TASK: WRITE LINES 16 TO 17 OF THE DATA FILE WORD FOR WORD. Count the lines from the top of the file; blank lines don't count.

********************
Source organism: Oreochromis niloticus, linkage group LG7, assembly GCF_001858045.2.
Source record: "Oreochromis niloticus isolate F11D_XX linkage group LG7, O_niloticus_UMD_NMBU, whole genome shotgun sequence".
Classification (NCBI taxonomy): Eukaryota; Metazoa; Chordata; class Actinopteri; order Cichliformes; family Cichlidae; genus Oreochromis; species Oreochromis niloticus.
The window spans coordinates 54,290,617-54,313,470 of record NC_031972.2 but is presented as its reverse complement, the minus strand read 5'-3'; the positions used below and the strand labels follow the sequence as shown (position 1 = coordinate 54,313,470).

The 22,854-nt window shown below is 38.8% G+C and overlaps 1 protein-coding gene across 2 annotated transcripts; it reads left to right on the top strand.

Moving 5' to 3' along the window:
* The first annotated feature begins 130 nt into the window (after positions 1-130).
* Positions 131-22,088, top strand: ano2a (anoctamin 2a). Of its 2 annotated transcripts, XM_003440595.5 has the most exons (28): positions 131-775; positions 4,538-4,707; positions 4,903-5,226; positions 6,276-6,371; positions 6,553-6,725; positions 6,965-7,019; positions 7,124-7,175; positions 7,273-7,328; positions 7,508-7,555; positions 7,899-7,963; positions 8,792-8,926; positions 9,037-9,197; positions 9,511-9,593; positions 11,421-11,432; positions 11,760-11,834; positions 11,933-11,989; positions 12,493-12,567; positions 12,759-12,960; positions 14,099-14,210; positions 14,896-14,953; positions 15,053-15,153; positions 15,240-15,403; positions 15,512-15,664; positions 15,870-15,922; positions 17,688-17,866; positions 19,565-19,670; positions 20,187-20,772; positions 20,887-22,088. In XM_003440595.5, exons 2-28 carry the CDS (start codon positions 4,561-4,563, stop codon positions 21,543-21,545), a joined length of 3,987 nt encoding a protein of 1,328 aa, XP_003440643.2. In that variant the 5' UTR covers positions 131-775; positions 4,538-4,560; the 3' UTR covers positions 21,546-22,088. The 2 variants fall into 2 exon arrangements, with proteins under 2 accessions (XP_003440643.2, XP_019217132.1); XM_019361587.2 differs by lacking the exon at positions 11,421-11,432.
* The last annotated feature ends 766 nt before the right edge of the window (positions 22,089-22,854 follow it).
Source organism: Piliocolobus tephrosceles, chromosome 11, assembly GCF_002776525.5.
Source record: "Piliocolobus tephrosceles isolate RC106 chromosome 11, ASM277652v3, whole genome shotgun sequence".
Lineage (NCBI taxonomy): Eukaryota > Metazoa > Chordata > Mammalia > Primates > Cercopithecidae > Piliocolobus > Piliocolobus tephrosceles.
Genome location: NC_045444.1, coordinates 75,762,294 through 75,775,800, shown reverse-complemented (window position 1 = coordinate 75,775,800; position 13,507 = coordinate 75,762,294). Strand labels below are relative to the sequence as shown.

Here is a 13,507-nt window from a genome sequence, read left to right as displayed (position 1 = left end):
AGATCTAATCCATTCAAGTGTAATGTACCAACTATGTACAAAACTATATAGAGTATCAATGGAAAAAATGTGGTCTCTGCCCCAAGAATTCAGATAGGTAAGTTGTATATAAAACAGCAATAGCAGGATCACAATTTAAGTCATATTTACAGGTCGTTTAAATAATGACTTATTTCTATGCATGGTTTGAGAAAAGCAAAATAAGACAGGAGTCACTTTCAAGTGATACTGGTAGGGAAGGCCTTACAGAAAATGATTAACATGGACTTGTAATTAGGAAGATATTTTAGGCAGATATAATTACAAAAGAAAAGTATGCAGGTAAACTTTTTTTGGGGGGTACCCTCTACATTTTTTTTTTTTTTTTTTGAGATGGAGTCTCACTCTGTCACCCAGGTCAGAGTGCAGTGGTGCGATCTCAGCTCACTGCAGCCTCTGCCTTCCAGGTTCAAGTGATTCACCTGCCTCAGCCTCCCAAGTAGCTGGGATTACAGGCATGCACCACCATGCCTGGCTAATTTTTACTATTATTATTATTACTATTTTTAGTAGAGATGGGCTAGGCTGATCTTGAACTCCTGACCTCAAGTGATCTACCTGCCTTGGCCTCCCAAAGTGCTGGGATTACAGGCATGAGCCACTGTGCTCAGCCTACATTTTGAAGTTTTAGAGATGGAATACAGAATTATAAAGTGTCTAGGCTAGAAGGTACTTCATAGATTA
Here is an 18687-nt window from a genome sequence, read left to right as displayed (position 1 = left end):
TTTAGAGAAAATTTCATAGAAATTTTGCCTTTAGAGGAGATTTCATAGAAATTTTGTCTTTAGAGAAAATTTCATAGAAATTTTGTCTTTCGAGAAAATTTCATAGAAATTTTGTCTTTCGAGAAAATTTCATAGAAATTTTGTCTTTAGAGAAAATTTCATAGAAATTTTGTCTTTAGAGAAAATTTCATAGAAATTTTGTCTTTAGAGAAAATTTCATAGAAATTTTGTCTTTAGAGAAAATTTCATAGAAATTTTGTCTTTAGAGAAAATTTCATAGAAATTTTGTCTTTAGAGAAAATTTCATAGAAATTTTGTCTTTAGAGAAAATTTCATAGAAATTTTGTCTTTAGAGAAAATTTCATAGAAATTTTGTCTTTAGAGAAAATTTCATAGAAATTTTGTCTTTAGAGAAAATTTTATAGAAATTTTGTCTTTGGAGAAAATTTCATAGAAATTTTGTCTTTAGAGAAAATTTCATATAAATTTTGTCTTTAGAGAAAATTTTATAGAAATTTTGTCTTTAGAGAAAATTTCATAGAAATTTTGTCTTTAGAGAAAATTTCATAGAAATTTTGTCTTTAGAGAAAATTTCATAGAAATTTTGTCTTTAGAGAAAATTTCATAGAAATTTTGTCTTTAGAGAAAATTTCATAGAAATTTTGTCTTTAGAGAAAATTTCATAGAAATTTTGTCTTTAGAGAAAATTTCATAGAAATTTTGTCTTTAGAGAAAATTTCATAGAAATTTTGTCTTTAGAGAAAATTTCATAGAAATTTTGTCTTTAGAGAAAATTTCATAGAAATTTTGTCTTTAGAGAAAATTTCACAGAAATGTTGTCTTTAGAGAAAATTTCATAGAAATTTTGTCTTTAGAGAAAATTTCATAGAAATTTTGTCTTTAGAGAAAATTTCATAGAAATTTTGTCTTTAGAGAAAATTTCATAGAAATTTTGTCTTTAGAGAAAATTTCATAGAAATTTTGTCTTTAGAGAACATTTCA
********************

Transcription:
Here is an 18687-nt window from a genome sequence, read left to right as displayed (position 1 = left end):
TTTAGAGAAAATTTCATAGAAATTTTGCCTTTAGAGGAGATTTCATAGAAATTTTGTCTTTAGAGAAAATTTCATAGAAATTTTGTCTTTCGAGAAAATTTCATAGAAATTTTGTCTTTCGAGAAAATTTCATAGAAATTTTGTCTTTAGAGAAAATTTCATAGAAATTTTGTCTTTAGAGAAAATTTCATAGAAATTTTGTCTTTAGAGAAAATTTCATAGAAATTTTGTCTTTAGAGAAAATTTCATAGAAATTTTGTCTTTAGAGAAAATTTCATAGAAATTTTGTCTTTAGAGAAAATTTCATAGAAATTTTGTCTTTAGAGAAAATTTCATAGAAATTTTGTCTTTAGAGAAAATTTCATAGAAATTTTGTCTTTAGAGAAAATTTCATAGAAATTTTGTCTTTAGAGAAAATTTTATAGAAATTTTGTCTTTGGAGAAAATTTCATAGAAATTTTGTCTTTAGAGAAAATTTCATATAAATTTTGTCTTTAGAGAAAATTTTATAGAAATTTTGTCTTTAGAGAAAATTTCATAGAAATTTTGTCTTTAGAGAAAATTTCATAGAAATTTTGTCTTTAGAGAAAATTTCATAGAAATTTTGTCTTTAGAGAAAATTTCATAGAAATTTTGTCTTTAGAGAAAATTTCATAGAAATTTTGTCTTTAGAGAAAATTTCATAGAAATTTTGTCTTTAGAGAAAATTTCATAGAAATTTTGTCTTTAGAGAAAATTTCATAGAAATTTTGTCTTTAGAGAAAATTTCATAGAAATTTTGTCTTTAGAGAAAATTTCATAGAAATTTTGTCTTTAGAGAAAATTTCACAGAAATGTTGTCTTTAGAGAAAATTTCATAGAAATTTTGTCTTTAGAGAAAATTTCATAGAAATTTTGTCTTTAGAGAAAATTTCATAGAAATTTTGTCTTTAGAGAAAATTTCATAGAAATTTTGTCTTTAGAGAAAATTTCATAGAAATTTTGTCTTTAGAGAACATTTCA